It was a long day. I laughed. I cried. I almost fell off a birthing ball. It was informative, and it was terrifying. Perhaps you are familiar with the experience I’m talking about: childbirth education class.
Since the thought of going to birthing class six weeks in a row after working all day was as appealing as stabbing our eyeballs with knives, my husband and I decided to take the eight-hour Saturday class and get the whole ordeal done in one fell swoop. We signed up for a natural childbirth class offered at the hospital called “Born Free.” The class was taught by a doula and covered general childbirth topics with specific information, such as pain management techniques, for moms planning to go drug-free.
Here are some highlights of things I learned in birthing class:
- If you sign up for an all-day class, prepare to feel like you’re in prison. OK, it’s not that bad, but it’s a LONG day. I recommend that you mentally prepare yourself to think about birth for an entire Saturday, and plan to do something completely unrelated to baby that night.
- During labor, when you go from 8 to 10 cm dilated that is called “transition.” I had never heard of this before and now I wish I never had. … It sounds quite painful and terrible. On that note, 10 centimeters is actually huge. The word “centimeter” is SO MISLEADING!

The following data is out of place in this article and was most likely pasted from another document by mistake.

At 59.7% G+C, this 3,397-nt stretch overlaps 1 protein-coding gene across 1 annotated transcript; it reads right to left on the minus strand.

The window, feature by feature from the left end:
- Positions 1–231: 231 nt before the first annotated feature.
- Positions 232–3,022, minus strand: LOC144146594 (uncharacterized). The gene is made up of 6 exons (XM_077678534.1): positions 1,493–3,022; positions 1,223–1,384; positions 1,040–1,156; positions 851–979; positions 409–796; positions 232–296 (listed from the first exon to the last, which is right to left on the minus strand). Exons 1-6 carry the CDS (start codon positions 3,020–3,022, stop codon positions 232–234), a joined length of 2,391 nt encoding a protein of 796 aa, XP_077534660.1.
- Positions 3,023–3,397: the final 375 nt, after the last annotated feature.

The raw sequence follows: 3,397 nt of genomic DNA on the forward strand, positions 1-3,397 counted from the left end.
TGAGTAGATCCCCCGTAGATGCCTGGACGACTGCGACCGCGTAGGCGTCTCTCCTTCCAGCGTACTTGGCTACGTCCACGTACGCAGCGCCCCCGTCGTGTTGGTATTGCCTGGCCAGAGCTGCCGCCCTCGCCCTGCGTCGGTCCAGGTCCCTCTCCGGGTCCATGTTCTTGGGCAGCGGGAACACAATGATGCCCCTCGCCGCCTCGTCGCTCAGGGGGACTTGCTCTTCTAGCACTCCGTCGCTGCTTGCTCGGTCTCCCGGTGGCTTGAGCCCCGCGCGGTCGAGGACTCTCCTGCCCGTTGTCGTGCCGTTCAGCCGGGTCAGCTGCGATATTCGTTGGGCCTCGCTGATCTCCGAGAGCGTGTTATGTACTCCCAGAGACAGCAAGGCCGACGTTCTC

- It’s really helpful for your significant other to attend this class. If you are at the point where you personally have read tons of information about birth and are considering skipping the class, I suggest rethinking that decision—for your partner’s sake.
- “Sunny side up” is not only a term to describe how you want your eggs. It’s a position the baby can be in during labor that causes really painful back labor. There goes my appetite for eggs.
- The teacher can make or break the experience, so choose a good one! Our class was taught by a doula who was pro-natural birth and very supportive and knowledgeable about natural pain management.
- Our hospital now permits people to take their placenta home if they wish to save it for encapsulation purposes or even to include in a smoothie. So, there’s that.
- For someone like me who is 5’10” the birthing balls that our hospital provides are miniature. I almost fell off when I was trying it out. I learned that I’ll be bringing in my own (much larger) ball instead of relying on the one the hospital provides.
- To test if your water broke or if you just peed yourself, there is an acronym called COAT that can help you determine. I forget what the letters stand for, though. Sorry.
- VCRs still exist. I know because I watched a birthing video on VHS from 1994.
- Speaking of the birthing video, the last thing I learned was that I am not as tough as I thought. Having never been present for an actual birth, I started bawling uncontrollably during the birthing video, feeling shocked, overwhelmed and terrified. Apparently I kept saying “I can’t do that!” over and over, according to my husband. I’ll let you know in eight weeks how that plan works out!